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Dollars & Sense

Published
  • March 01 2005, 1:00am EST

Fueled by significant merger and acquisition activity in the fourth quarter of 2004, Wall Street is predicting a merger boom in 2005. Just a few recent transactions included Oracle's $10.3 billion offer for PeopleSoft, IBM selling its personal computer business to Lenovo of China for $1.75 billion, Symantec's acquisition of Veritas for $13.5 billion and Sprint's purchase of Nextel Communications for $35 billion. There are bound to be more to come, with a return to confidence in the economy and significant competitiveness in various industries. How do you know whether your company is on the block, intended to become a merger or acquisition candidate? There are several clues, if you pay attention to them. Here are my top ten ways, in true David Letterman style, to determine if your company is destined to be yet another merger or acquisition candidate.

10. At the annual stockholders meeting, the chairman of your company's Board of Directors just nods when the perennial dissident shareholder voices his/her complaints. Every public company has one - a stockholder who can be counted on to complain about everything the company does (or doesn't do) at its stockholders meeting. Usually the complaints elicit responses that range from denial to outrage; when the response is noncommittal, watch out! It could signify the Board has other things to think about (such as a merger).

9. Your company has a unique product in the industry that is protected by a patent and could strengthen a competitor's product line. If your company has something that other companies covet, it could be an indicator that an acquisition is imminent. (Note: This only works while your product is "in vogue" and in great demand. If new technology or other innovation renders your company's product obsolete, opportunities for merger or acquisition disappear.)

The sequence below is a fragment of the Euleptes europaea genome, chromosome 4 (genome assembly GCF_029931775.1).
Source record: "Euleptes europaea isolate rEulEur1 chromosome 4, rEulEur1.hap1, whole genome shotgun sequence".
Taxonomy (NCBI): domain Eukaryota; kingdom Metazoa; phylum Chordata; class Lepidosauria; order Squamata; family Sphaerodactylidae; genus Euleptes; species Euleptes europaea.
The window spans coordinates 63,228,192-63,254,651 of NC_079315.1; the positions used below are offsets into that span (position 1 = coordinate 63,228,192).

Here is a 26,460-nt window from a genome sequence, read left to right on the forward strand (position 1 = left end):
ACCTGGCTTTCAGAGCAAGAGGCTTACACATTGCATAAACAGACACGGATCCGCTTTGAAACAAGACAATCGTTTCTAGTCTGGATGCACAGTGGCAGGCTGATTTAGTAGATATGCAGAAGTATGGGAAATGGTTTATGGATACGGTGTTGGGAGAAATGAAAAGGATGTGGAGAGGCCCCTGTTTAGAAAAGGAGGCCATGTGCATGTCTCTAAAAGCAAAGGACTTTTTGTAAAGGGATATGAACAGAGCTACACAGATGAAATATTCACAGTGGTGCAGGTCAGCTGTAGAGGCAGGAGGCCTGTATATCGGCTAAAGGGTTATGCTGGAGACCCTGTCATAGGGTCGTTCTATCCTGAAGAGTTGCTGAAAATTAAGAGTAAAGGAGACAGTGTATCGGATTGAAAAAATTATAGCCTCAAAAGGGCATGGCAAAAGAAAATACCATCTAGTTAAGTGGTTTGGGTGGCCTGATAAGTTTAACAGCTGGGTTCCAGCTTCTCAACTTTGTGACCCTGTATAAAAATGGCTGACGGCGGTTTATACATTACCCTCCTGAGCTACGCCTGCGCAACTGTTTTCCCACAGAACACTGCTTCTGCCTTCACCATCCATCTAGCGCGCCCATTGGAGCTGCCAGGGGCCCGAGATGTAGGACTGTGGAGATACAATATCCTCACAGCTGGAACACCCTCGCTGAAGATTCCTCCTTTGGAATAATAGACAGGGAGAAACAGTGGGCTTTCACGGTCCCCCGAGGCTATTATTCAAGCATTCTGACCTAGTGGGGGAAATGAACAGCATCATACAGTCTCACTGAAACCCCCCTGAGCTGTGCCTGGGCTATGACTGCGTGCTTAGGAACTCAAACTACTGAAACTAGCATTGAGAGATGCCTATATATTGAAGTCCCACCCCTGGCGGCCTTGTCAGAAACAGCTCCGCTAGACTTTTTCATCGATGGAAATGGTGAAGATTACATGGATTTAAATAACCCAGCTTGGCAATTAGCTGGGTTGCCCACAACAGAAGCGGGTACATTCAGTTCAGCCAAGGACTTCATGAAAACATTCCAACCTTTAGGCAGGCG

8. Your company has been unprofitable for three years running, even though revenues have increased every year. Sound familiar? It's the story told by IBM's personal computer business. When a company sells more and more product, but can't make a profit, it may signal the fact that the market has become commoditized. In this case, Dell has figured out a model for obtaining PC parts and subcomponents at prices such that IBM couldn't compete.

7. At the company's annual picnic, the president's executive assistant blurts out, "Why do you think Company X's CEO keeps calling my boss all the time?" It could be friendly banter between competitors, or it could signify that a deal is in the works.

6. A bunch of suits show up and start asking questions about your company's policies and procedures. Another clue may be that the local Hampton Inns and Courtyards by Marriott are full. Prior to any deal, the acquirer will do due diligence on the acquiree. The company doing the acquiring needs to know what it is buying, and thus will examine the books and policies of the target company. Watch for the signs!

5. Things get too quiet. If no one in upper management talks out loud, and no information is forthcoming concerning the company's future, you may have a reason for concern.

4. Your company's stock price doubles overnight. On second thought, if this happens, it may already be too late. The deal may already be complete.

3. An industry competitor's CEO makes public comments about "wanting to own it all." This may bode badly for your company's retention of its independent status. Not all of these comments are backed up by action, but beware the ones that are!

2. Your company's Board of Directors dismantles its poison pill defense against takeovers. A poison pill makes it prohibitive, if not impossible, for an acquirer to come in and purchase another company without significant negative financial consequences. Many companies have adopted poison pills because they think remaining independent will be in the company's best interests. A change in thinking could mean that an acquisition is imminent.

1. And the number one clue that your company may become an acquisition candidate: Your company's Board of Directors fires the CEO. The firing of the CEO could have other meanings, but consider PeopleSoft's Craig Conway, who continually opposed his company's acquisition by Oracle. The only way PeopleSoft's board could change the status quo was to fire the CEO.

Get ready for merger mania. Mergers and acquisitions will undoubtedly increase as various industries rationalize their participants in an improving economy and an increasingly competitive environment. Want to determine whether your company is about to be acquired? Look for the signs!     

 

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